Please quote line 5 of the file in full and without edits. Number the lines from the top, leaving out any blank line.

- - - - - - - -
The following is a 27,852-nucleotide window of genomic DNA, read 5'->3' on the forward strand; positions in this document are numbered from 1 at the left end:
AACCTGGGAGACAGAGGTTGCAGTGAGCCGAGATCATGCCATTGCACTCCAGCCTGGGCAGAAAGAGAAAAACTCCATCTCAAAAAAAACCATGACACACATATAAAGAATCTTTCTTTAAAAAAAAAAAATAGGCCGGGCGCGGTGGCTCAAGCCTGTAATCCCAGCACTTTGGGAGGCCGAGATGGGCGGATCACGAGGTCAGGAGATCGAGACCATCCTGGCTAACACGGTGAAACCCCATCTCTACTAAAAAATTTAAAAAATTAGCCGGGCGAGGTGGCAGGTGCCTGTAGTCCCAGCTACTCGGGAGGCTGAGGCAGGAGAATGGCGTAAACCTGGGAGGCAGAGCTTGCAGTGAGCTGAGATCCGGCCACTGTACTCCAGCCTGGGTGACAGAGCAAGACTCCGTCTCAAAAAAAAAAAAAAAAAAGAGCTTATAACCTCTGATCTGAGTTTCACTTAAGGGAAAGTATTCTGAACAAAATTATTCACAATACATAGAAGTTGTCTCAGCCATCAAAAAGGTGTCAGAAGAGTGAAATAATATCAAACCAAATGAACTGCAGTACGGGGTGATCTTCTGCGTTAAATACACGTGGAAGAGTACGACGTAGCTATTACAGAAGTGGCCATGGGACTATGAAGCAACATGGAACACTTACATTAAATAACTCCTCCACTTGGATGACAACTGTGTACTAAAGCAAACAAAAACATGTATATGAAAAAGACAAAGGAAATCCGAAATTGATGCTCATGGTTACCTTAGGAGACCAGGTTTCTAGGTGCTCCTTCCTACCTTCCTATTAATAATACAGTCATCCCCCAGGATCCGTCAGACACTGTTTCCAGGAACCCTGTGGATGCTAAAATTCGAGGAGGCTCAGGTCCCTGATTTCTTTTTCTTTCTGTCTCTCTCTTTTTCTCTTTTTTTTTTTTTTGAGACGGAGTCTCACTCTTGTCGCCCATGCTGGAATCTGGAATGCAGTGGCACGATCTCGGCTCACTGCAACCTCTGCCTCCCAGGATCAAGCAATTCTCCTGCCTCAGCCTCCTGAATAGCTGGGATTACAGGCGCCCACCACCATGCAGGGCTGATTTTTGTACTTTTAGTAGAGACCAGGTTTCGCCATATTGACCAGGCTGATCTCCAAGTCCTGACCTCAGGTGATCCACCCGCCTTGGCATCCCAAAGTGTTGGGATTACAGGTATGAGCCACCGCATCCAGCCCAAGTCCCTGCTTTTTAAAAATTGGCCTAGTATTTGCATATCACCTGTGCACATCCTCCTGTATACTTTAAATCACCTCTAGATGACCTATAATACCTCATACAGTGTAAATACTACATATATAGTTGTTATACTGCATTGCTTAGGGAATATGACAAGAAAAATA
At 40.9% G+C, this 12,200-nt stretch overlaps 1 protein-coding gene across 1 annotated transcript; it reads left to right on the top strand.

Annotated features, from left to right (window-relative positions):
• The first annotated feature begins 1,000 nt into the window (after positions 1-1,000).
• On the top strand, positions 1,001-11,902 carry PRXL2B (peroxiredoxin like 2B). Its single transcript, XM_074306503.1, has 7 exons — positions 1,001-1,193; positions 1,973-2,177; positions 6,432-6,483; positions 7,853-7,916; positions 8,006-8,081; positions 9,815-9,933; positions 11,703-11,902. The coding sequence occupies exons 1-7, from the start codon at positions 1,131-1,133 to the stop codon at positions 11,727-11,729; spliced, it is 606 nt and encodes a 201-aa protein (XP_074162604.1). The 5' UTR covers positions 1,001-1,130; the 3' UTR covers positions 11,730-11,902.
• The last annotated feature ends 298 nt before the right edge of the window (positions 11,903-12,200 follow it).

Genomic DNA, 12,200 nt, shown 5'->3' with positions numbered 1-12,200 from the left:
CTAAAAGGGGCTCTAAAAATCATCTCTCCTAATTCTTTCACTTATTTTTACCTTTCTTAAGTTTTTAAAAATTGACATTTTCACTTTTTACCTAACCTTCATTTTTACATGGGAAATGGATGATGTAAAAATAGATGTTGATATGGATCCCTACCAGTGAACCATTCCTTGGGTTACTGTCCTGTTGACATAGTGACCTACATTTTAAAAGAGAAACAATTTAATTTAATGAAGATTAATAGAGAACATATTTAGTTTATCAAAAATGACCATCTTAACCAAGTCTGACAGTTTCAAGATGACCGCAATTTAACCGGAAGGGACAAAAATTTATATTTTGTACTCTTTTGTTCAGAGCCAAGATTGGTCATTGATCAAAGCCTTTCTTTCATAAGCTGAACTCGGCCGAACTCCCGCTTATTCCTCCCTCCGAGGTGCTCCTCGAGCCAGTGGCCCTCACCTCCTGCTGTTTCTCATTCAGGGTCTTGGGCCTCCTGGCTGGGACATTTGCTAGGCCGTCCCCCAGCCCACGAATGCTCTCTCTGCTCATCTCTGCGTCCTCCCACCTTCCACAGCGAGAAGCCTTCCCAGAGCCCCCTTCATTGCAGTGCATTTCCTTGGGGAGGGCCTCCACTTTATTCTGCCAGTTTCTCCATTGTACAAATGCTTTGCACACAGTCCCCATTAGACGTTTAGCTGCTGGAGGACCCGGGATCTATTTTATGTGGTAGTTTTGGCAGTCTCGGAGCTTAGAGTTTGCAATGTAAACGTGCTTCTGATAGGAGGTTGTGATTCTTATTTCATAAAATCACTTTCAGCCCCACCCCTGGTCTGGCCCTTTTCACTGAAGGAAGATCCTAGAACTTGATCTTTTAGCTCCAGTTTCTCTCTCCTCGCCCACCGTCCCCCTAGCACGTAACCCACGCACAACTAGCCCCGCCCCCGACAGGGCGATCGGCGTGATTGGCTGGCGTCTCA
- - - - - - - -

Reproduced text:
• The first annotated feature begins 1,000 nt into the window (after positions 1-1,000).